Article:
The Montreal Museum of Fine Arts (MMFA), which celebrated its 150th anniversary in 2010, is pleased to announce that its new 59,000-gsf. Claire and Marc Bourgie Pavilion of Quebec and Canadian Art and Bourgie Concert Hall will open to the public on October 14, 2011. Increasing the MMFA’s total exhibition space by 20%, the new Pavilion features 18,953 nsf. of gallery space, which doubles the previous display area dedicated for the presentation of the Museum’s collection of historical and contemporary Quebec and Canadian art.
In this new award-winning building (recipient of the 2010 Canadian Architect Awards of Merit and the 2011 Award of Excellence from the Urban Development Institute of Quebec), the Museum will present a more coherent and comprehensive examination of the history of Quebec and Canadian art. Continuing the MMFA’s policy of offering free admission to its permanent collection, the new Claire and Marc Bourgie Pavilion will provide thousands of visitors, school groups, families, and tourists with the opportunity to learn more about Canada’s rich cultural heritage. In order to foster a new dialogue between the visual arts and music, the Museum’s expansion includes the restoration, and conversion of the nave of the former Erskine and American church (1894) into a 444-seat concert hall. The new 8,095-nsf.Bourgie Concert Hall will host a full range of music performances along with a variety of museum-related public programs. Access to the Claire and Marc Bourgie Pavilion and Bourgie Concert Hall is provided via a shared new main entrance clad in the same marble found in the Museum’s existing pavilions, while an underground gallery (pictured left) also links the two structures to the Jean-Noël Desmarais Pavilion.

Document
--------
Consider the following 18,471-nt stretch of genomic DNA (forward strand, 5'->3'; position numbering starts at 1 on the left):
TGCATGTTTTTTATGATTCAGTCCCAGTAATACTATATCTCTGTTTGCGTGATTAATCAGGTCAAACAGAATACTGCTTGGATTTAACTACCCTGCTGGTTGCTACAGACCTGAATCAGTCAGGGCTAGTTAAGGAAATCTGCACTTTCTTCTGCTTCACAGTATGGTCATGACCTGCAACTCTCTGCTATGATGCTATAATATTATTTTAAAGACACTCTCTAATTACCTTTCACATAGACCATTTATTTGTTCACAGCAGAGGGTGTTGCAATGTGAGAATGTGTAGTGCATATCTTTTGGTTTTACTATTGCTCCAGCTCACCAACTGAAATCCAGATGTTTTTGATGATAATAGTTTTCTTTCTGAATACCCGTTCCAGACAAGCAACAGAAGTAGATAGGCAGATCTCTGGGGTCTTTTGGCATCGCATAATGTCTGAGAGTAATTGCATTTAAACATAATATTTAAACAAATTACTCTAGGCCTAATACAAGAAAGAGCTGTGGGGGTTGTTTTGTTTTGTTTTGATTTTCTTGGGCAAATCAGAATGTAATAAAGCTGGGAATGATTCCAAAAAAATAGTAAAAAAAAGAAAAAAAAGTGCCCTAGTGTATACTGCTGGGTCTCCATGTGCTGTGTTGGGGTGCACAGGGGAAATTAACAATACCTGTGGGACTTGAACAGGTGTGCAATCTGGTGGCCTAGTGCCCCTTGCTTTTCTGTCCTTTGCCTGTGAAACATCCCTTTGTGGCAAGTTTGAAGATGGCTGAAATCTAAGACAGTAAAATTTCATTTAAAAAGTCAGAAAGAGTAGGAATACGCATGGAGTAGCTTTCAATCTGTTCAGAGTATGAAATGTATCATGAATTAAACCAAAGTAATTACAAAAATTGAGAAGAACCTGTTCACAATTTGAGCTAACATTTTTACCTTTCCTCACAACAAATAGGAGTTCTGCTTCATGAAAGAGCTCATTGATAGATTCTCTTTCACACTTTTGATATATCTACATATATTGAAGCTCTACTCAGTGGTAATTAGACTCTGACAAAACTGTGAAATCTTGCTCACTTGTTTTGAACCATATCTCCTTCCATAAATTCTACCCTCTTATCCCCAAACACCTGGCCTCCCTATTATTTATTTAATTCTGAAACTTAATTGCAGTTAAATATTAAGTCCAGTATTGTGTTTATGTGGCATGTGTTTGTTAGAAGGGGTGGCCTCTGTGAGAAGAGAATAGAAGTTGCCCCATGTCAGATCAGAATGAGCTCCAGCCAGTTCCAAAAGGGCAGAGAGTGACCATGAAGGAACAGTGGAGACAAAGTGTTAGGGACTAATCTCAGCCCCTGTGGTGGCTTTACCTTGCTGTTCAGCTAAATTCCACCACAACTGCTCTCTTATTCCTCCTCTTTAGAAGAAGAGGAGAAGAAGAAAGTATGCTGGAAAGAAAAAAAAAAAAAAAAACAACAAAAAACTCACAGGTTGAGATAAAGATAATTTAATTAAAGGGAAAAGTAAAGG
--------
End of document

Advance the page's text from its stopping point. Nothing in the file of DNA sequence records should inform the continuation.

A Complex Restoration and Conversion of a National Historic Site
A critical component of the Museum’s expansion efforts involved saving and annexing the Victorian Erskine and American Church, deconsecrated in 2004 and acquired by the Museum in 2008. Designated a national historic site by the Historic Sites and Monuments Board of Canada in 1998, the church was built by Montreal architect Alexander C. Hutchison in 1894, and inspired by the Romanesque Revival buildings of American Architect Henry Hobson Richardson (Trinity Church, Boston). Its imposing façade, formed from an ingenious combination of heavily rusticated grey limestone and lavishly-sculpted brown Miramichi sandstone (all newly restored and cleaned), as well as Byzantine-style dome are rare in Montreal.
According to Nathalie Bondil, the MMFA’s Director and Chief Curator, “This choice represents a major initiative by the Museum to beautify our city.” Charged with the task of designing a new Pavilion while preserving a Canadian architectural treasure, Montreal-based Provencher Roy + Associés architects, led by Claude Provencher and Matthieu Geoffrion, worked with a team of 450 professionals and craftsmen on this unprecedented, multilevel, multipurpose addition. In awarding Provencher Roy + Associés architects with its 2011 Excellence Award, the Urban Development Institute of Quebec commended the new Pavilion for “its exceptional urban integration and its design, which brings past and future together.”